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samkim
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« on: April 22, 2008, 07:14:00 PM »

Usually, how long does the midnight liturgy for Pascha last?
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« Reply #1 on: April 22, 2008, 07:34:23 PM »

It's usually around three hours, depending on how fast the chanters go.  Smiley
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« Reply #2 on: April 22, 2008, 09:03:29 PM »

Usually, how long does the midnight liturgy for Pascha last? 

Depending on which jurisdiction, anywhere between 2 1/2 hours and 4 hours, iirc.

In the Greek tradition, there are 4 parts to the Midnight service:

1. Mini-vigil - about 45-50 minutes of chanting the canon and some hymns from Friday night.
2. Resurrection! - 10 minutes or so, approximating the Holy Fire service of Jerusalem (spreading the Light, gospel)
3. Matins - some places really cut this part, so this is where the most variability enters the equation.  The popular Holy Week books have severely truncated the Matins service, so it may take no more than 15 minutes, or it could go the (proper) full 45-60 minutes.
4. Divine Liturgy w/ the Catechetical Homily of St. John Chrysostom - However long your church takes for Divine Liturgy, add about 15-20 minutes, and there you have it.

I hope this is helpful.
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« Reply #3 on: April 23, 2008, 08:22:22 AM »

Having been to Greek Orthodox, ROCOR, and Antiochian versions your summary is right on the mark.

Thomas
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« Reply #4 on: April 23, 2008, 08:43:42 AM »

Another big issue is the number of people who will receive the Eucharist, and the number of clergy who can hold a chalice and distribute the Eucharist.

My parish will have close to 1000 people stay to receive. Fortunately we have 2 priests, but even at that the time to commune people will stretch past the 30 minute mark, and there's nothing we can do about it.

Your parish may even have a longer time for this!
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« Reply #5 on: April 23, 2008, 08:55:19 AM »

My parish will have close to 1000 people stay to receive.

Fr. Chris - that must be an amazing sight.  Where do you put them all - overflow onto the front steps, basement?  Not to sound too gloomy, but wouldn't it be a blessing if even just 1/10 of all those people who mysteriously appear for Pascha at our parishes would continue to come for year round Liturgy.  Many of these people are the "red egg crowd".  Show up, light their candles, and get a red egg.  Church done for one whole year.  We have better luck getting perfect strangers to come to our churches than the baptized, but drifted folks.  Something to think about and pray for change.
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« Reply #6 on: April 23, 2008, 10:11:28 AM »

Fr. Chris - that must be an amazing sight.  Where do you put them all - overflow onto the front steps, basement?

Actually, we do have an overflow crowd that goes out the doors and onto the sidewalk. The Cathedral is rated by the Fire Department to be able to accommodate 454 people, and so of course we are certain that this number is never exceeded at any time, otherwise we would be in violation of local occupancy ordinances and liable for fines (ahem).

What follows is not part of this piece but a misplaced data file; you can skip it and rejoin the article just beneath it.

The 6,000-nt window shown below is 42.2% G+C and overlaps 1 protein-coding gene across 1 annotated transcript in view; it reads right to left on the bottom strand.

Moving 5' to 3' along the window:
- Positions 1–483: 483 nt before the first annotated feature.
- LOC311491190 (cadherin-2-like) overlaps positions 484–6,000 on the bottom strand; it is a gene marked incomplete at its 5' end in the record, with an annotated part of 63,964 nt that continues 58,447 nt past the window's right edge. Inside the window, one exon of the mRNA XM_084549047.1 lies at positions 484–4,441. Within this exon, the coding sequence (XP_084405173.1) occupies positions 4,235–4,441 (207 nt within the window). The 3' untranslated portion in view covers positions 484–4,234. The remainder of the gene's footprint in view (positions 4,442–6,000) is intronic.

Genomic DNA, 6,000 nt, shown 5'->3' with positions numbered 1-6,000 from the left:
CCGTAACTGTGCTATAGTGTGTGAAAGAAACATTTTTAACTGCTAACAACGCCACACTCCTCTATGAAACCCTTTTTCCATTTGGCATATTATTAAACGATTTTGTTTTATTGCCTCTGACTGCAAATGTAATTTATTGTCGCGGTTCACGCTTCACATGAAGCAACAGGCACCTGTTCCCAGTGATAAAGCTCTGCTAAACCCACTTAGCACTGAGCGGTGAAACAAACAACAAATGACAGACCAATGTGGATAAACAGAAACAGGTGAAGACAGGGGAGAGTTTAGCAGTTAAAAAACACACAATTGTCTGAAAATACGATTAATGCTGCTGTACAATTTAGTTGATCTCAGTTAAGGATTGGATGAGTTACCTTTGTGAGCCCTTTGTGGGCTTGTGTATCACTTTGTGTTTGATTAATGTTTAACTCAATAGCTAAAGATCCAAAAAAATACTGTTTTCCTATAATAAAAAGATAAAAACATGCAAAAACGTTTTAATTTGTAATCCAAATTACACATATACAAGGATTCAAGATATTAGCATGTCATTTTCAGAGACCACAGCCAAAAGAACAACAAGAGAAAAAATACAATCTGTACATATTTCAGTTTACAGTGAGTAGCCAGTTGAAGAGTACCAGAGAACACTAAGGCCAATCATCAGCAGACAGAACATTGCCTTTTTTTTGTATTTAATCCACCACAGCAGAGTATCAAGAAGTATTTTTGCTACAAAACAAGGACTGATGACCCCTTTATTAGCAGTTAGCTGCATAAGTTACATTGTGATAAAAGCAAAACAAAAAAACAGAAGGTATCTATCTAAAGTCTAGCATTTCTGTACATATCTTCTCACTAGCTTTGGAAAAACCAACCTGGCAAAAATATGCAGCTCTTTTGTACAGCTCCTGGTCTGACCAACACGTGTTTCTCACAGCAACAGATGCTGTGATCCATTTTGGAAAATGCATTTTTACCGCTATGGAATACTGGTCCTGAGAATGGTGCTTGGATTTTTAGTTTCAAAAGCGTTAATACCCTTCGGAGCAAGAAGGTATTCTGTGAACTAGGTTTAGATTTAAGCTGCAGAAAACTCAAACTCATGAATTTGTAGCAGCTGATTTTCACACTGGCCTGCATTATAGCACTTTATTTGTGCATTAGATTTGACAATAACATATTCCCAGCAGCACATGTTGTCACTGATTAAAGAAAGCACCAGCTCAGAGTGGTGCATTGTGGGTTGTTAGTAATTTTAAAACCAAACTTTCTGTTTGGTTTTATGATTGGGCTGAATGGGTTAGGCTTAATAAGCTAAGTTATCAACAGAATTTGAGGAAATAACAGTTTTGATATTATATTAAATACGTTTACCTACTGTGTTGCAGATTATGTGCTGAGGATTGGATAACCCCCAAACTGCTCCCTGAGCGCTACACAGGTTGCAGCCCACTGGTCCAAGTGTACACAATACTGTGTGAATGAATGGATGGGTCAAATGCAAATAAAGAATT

Our last census showed we have 1300-1400 people in the parish, of which 950 or so will stay to commune, so we still have close to a third get their light and then leave as the chanters chant how "the enemies of God are scattered and flee"...they probably don't get to hear the irony.

There are some photos of the parish on the photo page of this site. I'm just glad we got our bell tower repaired by Holy Week. It was in danger of collapse, and having bricks, mortar, and bells fall on the crowds outside while celebrating the Resurrection would be beyond tragic.

We have better luck getting perfect strangers to come to our churches than the baptized, but drifted folks.  Something to think about and pray for change.

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« Reply #7 on: April 23, 2008, 10:47:04 AM »

Do you mean the one Friday night - Saturday that starts at 11pm and ends around dawn or 6am or the one Saturday night - Sunday that starts at 7pm and ends sometime around midnight to 1am depending on how long Holy Communion takes?
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« Reply #8 on: April 23, 2008, 10:52:52 AM »

Do you mean the one Friday night - Saturday that starts at 11pm and ends around dawn or 6am or the one Saturday night - Sunday that starts at 7pm and ends sometime around midnight to 1am depending on how long Holy Communion takes? 

The discussion is centered around the Saturday-Sunday one.
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« Reply #9 on: April 23, 2008, 11:26:24 AM »

The discussion is centered around the Saturday-Sunday one.

In that case, 5 to 6 hours.
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« Reply #10 on: April 23, 2008, 11:30:07 AM »

In that case, 5 to 6 hours. 

You've stirred my interest: what services does the Coptic Church do during the Pascha vigil? (i.e. what are you doing in the 5-6 hours?)
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« Reply #11 on: April 23, 2008, 11:45:12 AM »

You've stirred my interest: what services does the Coptic Church do during the Pascha vigil? (i.e. what are you doing in the 5-6 hours?)

If I'm not mistaken, the whole Coptic Paschal Liturgy in on youtube (over several in fact).